Sisolak flummoxed the Knights, and when she didn’t take them down herself, her fielders did, save for a couple singles by Emma Sullivan. Many North County hits expired due to athletic catches from Catonsville fielders. Harris prepared his team for that, increasing pressure on them during the practice before the final.
It’s a lesson they learned the hard way in
the Comets’ one loss to Towson this spring. Afterwards, they sat down and talked about how they wanted to move forward.
“We turned it to a ‘we’re here to pick everyone up’ mentality,” Harris said. “Make a mistake, it’s gonna happen, mistakes are OK.”
Nothing North County did seemed to work, even in the bottom of the seventh inning. Momentum slid into their court for a time, as Becca Gottleib reached first base on a throwing error and Courtney Leisner moved her over to third.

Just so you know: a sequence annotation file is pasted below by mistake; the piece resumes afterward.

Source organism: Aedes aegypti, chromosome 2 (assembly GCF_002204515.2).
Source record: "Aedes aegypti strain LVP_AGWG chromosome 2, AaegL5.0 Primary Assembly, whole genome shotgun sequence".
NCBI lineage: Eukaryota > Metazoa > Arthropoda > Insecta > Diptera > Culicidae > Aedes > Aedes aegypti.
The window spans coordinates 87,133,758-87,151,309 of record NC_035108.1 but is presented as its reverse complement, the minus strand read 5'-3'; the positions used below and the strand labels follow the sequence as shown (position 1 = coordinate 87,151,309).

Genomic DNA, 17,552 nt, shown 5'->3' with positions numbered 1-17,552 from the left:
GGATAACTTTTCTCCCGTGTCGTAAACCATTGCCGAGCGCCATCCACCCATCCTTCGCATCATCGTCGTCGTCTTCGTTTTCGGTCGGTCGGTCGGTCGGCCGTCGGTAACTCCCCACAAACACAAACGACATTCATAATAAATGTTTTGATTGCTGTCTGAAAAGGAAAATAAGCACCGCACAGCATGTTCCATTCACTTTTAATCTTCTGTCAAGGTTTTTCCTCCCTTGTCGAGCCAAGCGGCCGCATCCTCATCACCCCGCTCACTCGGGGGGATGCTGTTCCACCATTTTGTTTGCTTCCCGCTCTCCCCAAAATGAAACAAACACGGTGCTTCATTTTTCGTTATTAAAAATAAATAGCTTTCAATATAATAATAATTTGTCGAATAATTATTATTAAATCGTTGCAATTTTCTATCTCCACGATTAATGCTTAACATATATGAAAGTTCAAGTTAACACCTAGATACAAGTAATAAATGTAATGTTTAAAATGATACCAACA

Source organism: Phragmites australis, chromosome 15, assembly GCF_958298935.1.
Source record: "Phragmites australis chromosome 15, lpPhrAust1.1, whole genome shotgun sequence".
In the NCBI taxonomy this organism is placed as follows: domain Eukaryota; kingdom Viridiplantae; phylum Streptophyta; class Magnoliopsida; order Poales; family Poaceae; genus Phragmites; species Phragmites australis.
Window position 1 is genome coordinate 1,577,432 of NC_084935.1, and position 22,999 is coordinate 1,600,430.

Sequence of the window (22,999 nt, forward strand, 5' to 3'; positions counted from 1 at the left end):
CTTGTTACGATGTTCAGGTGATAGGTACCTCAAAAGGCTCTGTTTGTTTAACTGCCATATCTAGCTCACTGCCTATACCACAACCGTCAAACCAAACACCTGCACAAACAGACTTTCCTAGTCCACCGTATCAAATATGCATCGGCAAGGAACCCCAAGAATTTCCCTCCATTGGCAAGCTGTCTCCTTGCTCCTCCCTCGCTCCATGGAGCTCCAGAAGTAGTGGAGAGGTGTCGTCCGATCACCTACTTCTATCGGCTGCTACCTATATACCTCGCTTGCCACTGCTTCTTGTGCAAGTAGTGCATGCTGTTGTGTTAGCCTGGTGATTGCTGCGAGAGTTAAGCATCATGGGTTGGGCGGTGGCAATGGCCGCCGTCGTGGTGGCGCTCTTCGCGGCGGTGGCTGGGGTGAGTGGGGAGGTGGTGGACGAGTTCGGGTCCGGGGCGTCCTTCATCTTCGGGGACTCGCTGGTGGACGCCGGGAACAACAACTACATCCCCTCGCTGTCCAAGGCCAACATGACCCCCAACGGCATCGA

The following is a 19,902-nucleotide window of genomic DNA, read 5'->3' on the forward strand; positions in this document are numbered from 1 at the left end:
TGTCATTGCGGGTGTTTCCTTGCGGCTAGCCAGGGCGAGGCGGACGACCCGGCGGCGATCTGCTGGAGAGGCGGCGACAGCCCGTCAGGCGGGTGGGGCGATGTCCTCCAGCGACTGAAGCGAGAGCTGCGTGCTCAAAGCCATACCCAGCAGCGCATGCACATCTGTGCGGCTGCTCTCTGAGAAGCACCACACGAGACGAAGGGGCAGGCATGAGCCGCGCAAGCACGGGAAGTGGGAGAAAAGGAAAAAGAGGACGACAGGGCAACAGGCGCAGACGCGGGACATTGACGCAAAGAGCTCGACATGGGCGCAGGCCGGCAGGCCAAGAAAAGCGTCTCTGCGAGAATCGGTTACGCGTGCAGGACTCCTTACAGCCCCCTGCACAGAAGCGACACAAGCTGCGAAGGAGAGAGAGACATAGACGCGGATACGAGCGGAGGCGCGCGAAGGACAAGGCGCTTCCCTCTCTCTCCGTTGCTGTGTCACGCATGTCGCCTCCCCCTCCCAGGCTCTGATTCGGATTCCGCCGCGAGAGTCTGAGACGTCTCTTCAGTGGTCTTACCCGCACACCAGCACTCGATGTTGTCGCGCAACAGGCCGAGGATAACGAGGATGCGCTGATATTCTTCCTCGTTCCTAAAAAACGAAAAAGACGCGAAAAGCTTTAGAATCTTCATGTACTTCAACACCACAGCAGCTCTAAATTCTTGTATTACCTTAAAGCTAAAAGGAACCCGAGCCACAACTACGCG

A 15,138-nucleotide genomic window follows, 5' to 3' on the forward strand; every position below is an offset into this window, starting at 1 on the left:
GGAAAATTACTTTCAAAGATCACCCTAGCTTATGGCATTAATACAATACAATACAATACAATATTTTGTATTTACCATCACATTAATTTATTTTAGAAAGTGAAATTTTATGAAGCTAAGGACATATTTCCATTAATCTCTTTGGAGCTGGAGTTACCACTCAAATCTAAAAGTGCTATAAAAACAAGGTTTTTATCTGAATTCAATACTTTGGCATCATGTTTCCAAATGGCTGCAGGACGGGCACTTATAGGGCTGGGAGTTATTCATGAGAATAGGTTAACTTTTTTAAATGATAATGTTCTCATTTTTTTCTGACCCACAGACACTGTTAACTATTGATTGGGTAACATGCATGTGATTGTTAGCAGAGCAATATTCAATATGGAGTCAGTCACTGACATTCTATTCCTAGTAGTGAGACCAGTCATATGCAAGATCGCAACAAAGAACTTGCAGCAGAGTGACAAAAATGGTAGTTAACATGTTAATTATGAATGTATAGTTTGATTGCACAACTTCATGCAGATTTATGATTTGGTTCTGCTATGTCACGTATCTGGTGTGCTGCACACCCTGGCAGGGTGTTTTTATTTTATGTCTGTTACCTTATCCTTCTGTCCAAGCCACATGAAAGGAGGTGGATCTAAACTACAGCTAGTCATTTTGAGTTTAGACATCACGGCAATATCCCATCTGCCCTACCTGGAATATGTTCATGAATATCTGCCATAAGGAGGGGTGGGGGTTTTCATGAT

It didn’t bother Catonsville. Mistakes, like its coach said, are OK.
“I just knew I had to bear down, shake off
those errors,” Sisolak said, “… just throw my game.”
When Clayton bunted a strike back to the pitcher, Sisolak made the smart play and threw home ahead of Gottleib, who was tagged out for the second out. Gottleib lied on her back on home plate for a moment, staring upward, as dust fogged around her.
Though Leisner loomed from third, Sisolak faced down what would be her final batter, Joey Sears, without fear. She did what she’d done all game and got the strikeout.
“I’ve heard of a lot of these girls and they’re good ball players. It feels really good to strike them out,” Sisolak said. “Win against them.”